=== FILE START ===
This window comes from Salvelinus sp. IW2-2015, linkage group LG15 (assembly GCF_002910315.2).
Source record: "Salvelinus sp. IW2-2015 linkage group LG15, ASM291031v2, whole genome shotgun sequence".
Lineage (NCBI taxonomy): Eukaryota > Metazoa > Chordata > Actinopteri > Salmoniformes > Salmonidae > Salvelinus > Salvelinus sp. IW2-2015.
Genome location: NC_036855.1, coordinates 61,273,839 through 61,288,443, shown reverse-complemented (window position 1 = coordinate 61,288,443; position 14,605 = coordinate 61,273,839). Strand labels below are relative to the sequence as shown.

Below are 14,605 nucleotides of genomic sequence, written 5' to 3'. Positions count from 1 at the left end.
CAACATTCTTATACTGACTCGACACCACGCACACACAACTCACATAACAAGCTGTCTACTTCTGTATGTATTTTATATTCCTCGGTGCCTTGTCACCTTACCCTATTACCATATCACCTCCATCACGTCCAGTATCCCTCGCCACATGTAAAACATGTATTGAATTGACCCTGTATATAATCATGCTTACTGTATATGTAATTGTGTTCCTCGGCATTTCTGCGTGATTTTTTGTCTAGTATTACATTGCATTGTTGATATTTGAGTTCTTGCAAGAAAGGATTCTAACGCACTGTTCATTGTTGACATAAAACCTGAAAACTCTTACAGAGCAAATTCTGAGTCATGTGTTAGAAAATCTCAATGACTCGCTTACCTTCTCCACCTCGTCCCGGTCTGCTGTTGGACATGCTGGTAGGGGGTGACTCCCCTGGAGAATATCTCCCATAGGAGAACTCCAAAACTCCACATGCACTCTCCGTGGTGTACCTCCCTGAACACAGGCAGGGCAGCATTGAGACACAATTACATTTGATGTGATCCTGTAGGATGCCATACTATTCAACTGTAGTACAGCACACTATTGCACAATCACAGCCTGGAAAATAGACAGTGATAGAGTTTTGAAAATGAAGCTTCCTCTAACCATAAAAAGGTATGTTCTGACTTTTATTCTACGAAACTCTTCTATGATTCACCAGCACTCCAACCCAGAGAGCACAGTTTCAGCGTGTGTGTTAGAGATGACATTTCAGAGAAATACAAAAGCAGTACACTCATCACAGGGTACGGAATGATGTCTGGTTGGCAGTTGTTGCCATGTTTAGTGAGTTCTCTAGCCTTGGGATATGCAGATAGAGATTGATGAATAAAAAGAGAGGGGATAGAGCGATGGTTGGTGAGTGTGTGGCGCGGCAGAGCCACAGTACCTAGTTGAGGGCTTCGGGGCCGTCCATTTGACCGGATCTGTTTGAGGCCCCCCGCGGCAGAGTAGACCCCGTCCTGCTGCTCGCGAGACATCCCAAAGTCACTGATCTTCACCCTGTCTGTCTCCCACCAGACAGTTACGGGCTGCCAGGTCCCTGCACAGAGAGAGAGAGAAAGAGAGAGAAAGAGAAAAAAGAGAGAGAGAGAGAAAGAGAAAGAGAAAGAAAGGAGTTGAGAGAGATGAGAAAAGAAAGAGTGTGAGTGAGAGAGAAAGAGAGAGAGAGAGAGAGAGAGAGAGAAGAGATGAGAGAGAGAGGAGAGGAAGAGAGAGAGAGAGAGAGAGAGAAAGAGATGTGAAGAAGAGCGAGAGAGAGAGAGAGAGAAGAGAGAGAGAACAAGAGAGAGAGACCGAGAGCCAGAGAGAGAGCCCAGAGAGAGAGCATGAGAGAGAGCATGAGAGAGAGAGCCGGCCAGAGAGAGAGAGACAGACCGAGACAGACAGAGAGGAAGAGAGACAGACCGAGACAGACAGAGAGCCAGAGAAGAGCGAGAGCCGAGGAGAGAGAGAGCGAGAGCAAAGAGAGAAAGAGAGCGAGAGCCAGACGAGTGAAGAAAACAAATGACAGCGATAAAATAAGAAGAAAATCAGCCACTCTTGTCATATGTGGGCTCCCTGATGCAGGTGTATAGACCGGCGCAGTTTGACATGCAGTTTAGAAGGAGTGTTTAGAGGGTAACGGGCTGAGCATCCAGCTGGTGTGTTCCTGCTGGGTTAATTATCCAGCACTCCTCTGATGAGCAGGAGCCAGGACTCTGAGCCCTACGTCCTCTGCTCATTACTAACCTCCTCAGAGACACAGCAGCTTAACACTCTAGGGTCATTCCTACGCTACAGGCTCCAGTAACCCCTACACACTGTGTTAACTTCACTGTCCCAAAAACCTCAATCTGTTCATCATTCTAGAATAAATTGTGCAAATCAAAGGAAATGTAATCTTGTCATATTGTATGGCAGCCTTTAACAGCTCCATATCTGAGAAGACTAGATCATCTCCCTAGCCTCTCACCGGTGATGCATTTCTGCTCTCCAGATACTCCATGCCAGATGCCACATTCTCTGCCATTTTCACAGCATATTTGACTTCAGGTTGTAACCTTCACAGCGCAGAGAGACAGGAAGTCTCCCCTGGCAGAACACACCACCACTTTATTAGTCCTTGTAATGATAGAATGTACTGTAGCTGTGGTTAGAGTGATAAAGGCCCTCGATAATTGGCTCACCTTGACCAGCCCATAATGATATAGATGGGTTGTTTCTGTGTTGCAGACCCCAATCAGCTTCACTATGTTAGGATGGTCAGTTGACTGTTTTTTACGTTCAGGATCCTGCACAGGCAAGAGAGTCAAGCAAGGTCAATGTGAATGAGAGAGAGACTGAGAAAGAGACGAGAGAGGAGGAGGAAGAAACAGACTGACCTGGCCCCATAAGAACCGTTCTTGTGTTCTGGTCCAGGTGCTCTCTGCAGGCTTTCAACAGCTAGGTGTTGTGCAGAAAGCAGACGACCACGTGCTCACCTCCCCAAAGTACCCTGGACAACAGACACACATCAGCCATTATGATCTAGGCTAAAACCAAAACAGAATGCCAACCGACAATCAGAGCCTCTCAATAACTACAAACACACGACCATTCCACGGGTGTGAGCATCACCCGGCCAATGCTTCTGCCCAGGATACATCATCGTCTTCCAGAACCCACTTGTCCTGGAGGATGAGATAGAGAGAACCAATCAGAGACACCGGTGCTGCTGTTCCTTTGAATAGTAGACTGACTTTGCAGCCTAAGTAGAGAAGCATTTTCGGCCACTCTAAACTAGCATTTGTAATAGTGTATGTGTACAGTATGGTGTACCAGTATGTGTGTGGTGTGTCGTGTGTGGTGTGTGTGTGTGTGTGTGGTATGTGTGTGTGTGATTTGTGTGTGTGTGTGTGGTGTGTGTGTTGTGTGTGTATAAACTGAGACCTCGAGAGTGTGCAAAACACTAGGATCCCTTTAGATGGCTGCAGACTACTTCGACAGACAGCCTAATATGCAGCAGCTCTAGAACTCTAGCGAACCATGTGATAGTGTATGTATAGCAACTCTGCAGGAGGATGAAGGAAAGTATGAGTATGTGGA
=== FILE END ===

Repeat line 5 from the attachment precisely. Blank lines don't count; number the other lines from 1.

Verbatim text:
Below are 14,605 nucleotides of genomic sequence, written 5' to 3'. Positions count from 1 at the left end.